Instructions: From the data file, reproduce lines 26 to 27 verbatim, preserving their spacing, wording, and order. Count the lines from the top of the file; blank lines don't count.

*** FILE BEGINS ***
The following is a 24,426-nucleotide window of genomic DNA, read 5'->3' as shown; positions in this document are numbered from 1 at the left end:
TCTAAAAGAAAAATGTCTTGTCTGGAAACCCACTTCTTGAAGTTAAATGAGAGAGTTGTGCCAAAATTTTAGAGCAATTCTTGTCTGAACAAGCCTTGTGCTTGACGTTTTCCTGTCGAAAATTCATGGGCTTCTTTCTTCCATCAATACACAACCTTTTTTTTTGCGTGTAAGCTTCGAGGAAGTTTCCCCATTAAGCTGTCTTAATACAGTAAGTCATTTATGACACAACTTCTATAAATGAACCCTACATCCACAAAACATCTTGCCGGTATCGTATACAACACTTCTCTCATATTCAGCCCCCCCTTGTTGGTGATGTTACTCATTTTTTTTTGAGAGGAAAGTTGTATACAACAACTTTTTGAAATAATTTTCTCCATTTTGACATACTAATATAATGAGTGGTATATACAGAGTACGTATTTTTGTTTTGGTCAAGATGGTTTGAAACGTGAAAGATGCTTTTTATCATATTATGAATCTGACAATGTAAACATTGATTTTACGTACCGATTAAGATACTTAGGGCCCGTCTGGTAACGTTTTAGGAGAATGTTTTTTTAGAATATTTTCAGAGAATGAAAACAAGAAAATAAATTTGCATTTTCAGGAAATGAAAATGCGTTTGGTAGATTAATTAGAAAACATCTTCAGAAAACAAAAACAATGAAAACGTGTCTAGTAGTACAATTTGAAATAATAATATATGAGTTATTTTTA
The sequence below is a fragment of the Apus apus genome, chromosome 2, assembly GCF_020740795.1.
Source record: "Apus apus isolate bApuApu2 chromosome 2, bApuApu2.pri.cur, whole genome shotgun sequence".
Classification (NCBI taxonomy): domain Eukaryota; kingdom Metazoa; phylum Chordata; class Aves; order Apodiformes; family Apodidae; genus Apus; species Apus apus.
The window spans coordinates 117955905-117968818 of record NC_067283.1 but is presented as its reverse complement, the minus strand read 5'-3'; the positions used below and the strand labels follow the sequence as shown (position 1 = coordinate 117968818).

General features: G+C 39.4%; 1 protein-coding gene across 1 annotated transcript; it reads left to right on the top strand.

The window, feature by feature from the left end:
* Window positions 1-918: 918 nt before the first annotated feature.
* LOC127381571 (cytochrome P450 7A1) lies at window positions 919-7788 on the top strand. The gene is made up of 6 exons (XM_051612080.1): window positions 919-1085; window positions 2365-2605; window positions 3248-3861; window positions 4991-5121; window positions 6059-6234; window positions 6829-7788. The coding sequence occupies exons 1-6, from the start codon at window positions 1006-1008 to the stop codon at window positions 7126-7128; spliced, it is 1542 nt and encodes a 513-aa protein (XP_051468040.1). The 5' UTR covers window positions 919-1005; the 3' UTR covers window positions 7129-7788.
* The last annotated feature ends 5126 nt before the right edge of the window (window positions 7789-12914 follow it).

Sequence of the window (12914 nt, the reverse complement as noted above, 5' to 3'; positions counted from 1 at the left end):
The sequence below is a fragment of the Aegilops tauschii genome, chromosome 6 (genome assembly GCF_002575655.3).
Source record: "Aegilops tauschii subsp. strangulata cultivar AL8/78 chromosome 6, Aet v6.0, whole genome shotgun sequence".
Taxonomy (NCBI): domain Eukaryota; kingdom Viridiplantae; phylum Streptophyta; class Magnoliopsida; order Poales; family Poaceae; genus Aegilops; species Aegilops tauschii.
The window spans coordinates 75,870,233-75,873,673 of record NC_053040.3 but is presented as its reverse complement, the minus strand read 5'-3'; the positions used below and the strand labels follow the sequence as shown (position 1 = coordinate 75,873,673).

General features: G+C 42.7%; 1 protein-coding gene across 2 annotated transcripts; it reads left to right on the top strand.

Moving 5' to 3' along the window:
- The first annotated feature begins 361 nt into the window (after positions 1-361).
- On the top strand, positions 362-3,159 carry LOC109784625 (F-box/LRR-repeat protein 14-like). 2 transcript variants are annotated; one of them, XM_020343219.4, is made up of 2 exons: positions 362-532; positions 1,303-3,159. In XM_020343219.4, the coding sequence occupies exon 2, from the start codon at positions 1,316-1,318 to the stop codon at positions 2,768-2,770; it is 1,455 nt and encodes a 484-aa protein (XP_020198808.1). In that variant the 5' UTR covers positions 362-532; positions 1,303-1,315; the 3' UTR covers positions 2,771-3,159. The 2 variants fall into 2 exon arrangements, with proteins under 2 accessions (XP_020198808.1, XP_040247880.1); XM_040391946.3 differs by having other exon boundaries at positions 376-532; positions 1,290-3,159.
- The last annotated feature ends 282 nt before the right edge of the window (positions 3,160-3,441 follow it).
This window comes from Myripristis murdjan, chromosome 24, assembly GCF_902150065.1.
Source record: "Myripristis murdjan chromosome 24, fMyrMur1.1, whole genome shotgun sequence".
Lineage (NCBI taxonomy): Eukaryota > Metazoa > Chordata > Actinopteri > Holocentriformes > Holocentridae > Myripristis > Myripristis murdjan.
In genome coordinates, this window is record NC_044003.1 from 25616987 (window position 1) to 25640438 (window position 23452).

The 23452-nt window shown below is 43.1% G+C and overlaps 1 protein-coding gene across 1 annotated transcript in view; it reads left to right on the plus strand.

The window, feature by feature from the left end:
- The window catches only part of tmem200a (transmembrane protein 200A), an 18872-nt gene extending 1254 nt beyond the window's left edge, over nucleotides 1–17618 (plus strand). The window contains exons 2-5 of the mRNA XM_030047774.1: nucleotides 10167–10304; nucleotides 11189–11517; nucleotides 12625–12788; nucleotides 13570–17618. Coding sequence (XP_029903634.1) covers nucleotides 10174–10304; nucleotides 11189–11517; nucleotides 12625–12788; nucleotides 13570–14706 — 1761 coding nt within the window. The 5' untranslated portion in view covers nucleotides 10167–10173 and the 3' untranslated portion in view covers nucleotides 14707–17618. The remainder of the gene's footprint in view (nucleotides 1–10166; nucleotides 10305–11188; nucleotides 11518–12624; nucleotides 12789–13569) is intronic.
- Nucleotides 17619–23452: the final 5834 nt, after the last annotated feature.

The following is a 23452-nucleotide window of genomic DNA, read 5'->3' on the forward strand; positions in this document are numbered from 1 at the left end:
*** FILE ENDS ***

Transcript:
The 23452-nt window shown below is 43.1% G+C and overlaps 1 protein-coding gene across 1 annotated transcript in view; it reads left to right on the plus strand.

The window, feature by feature from the left end: